Legal Briefing: Generic Pharmas Are Responsible for Drug Safety Too
Generic Drugmakers Can Be Sued for Not Warning About Risks
For many drugs, generic versions prove equally effective and safe for much less cost -- but not in all cases. Legal Intelligencer reports that a time-release generic version of antidepressant Wellbutrin caused patients problems because unlike the original, which released the drug slowly so that the patient got the highest dose in about five hours, versions made by Teva Pharmaceuticals (TEVA) and Impax Laboratories (IPXL) created peak concentrations in two hours. (Generic versions produced by Watson Pharmaceuticals (WPI) and Anchen Pharmaceuticals produced peak concentrations at five hours.)
Patients who suffered serious side effects because of the accelerated release sued, charging that Teva and Impax knew about the different release speed and the problems it caused but didn't warn anybody about it.
Teva and Impax defended themselves by pointing to the Food and Drug Administration's certification that their versions were "bioequivalent" to the original Wellbutrin and were equally safe and effective. That certification absolved them of any need to tell doctors or patients about the different release speed and related problems, even though the companies knew about them. As a result, the companies asked Judge Berle M. Schiller to dismiss the case.
Citing the recent U.S. Supreme Court decision Wyeth v. Levine, Judge Schiller rejected the companies' argument and allowed the suit to go forward, noting that "Levine teaches that the ultimate responsibility rests with the drugmaker, not the FDA, to either adequately inform the public or remove the drug from the market."
Google/YouTube and Viacom Gain Allies in Their War
Google and Viacom are at war over YouTube's hosting of unlicensed copyrighted Viacom (VIA) material. The case, with lots of nasty details, became public last March, and now four Internet giants have joined Google's (GOOG) side. Yahoo!, eBay, Facebook and IAC filed a friend-of-the-court brief on Google/YouTube's side, urging the judge to rule as a matter of law that YouTube is not liable for hosting the unlicensed material.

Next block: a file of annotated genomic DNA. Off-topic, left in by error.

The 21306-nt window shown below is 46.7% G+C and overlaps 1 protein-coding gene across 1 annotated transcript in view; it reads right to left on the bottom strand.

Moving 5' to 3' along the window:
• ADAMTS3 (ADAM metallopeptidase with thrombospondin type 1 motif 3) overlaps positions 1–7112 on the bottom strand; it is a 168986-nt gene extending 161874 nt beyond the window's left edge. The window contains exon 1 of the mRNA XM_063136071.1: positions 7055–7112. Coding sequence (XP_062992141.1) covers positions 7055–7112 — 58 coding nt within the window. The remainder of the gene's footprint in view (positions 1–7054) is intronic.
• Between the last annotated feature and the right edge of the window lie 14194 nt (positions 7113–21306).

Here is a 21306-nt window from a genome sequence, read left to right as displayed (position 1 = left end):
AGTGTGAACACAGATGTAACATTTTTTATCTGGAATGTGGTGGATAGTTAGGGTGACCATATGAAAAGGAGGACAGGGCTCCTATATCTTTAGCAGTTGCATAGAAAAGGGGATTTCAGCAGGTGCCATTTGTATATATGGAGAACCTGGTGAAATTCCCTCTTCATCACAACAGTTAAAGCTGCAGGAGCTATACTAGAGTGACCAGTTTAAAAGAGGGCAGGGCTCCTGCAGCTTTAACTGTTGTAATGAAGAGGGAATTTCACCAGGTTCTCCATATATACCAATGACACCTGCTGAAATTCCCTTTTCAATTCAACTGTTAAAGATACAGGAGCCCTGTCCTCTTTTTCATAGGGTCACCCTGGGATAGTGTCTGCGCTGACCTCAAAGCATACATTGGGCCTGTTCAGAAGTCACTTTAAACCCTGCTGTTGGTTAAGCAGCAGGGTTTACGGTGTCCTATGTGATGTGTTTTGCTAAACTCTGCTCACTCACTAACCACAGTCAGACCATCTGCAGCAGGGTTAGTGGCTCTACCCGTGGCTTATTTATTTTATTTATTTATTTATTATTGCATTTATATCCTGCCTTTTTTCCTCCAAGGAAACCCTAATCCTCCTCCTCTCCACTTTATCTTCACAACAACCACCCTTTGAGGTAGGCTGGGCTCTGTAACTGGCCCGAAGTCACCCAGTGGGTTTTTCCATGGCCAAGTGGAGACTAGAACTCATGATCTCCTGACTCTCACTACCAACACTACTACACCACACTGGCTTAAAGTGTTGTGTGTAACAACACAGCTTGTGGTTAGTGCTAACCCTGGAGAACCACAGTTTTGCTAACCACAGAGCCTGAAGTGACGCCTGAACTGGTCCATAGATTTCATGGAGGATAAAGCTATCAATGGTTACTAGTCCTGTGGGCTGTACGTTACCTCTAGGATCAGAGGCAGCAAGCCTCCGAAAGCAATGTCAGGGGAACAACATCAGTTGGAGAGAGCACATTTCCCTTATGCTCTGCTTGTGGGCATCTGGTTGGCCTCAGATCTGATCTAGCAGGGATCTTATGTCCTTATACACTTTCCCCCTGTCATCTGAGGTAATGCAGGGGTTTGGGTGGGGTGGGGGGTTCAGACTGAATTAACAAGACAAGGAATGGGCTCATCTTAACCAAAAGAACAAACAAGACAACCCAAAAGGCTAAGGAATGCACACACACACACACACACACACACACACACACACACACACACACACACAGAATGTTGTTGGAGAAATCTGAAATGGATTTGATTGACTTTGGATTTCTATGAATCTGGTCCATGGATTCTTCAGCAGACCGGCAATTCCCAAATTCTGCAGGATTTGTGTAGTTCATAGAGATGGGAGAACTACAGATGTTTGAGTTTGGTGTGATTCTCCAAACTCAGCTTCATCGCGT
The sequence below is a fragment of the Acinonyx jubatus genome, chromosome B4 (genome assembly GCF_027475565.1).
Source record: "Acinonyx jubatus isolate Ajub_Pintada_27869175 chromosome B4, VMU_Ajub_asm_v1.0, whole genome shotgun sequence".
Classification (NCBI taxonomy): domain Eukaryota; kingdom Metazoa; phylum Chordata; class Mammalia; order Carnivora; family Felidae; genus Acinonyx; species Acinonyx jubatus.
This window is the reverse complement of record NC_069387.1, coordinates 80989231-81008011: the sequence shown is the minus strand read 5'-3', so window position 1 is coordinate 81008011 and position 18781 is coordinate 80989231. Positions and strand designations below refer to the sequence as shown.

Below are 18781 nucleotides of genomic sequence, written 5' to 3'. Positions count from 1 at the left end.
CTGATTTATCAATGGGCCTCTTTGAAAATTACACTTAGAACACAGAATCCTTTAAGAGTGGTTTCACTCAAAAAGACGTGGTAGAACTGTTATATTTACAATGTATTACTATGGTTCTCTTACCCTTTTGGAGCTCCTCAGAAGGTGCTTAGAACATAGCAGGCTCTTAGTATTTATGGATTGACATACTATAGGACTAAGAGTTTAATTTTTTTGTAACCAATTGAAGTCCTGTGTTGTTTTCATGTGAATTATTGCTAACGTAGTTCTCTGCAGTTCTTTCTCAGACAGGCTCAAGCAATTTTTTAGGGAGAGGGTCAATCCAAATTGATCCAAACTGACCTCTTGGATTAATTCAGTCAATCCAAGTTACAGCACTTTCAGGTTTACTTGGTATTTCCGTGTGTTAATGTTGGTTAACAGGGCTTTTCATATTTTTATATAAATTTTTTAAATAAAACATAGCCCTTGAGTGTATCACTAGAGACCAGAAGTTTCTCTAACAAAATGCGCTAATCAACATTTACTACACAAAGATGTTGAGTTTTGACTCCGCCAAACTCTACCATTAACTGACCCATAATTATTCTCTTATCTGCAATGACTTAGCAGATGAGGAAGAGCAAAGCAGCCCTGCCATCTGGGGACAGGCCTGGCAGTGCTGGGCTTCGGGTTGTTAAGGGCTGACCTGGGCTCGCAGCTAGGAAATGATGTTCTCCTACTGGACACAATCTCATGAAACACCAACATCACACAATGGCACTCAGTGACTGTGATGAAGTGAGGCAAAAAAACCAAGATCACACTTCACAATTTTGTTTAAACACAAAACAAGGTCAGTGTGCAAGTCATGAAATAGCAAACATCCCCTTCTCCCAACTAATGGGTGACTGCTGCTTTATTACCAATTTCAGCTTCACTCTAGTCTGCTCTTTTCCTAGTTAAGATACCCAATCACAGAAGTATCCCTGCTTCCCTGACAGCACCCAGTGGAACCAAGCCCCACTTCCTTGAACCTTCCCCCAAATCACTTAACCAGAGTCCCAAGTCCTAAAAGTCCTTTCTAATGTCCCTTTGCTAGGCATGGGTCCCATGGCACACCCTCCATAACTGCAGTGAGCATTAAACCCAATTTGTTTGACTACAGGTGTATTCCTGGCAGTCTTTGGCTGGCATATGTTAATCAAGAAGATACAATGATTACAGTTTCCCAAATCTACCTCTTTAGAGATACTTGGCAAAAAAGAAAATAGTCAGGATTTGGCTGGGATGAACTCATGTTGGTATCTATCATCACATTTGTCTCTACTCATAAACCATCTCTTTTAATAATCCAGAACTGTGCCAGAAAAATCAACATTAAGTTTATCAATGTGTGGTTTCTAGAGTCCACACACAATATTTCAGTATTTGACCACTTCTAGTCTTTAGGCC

The Internet giants are interested because the defense Google asserts -- the safe harbor of the Digital Millennium Copyright Act -- is a defense the companies want to ensure is as robust as possible. If Google loses, they worry their own protection will be limited.
Nonsense, replies Viacom, claiming the suit focuses on activities so extreme that the safe harbor doesn't apply, so a Viacom win won't affect its scope. Viacom is not without allies of its own -- a friend-of-the-court brief was filed on its behalf by NBC Universal, Warner Bros., Disney, the Screen Actors Guild, and Directors Guild of America.
In addition to the friend-of-the-court filings, another recent development was the revelation that Google offered Viacom several times more than any other company to license its works -- at least $592 million -- but the two companies never reached agreement. The high offer reflects Google's awareness of how valuable the Viacom content was to YouTube's success.
On the other side, an early e-mail from a Viacom attorney suggests YouTube is doing nothing wrong, not pirating content as Viacom now claims. That statement should be read in context -- Viacom was bidding on YouTube at the time.
And in the Business of Law...
The Wall Street Journal reports on the changing of the guard at Cravath, as partners in their 30s and 40s make their mark. The conservative law firm's culture is changing, becoming more aggressive: "This is not your grandfather's Cravath." Over the next decade or so, it'll be interesting to see if the reputation the youngsters are now building for the firm maintains its near-mythic status for power and quality built by those grandfathers.
Above the Law takes UCLA to task for not only posting grades late, but its syrupy sweet, pat-you-on-the-head communication style in telling students about it. As ATL rightly notes: "This e-mail is going to give me diabetes."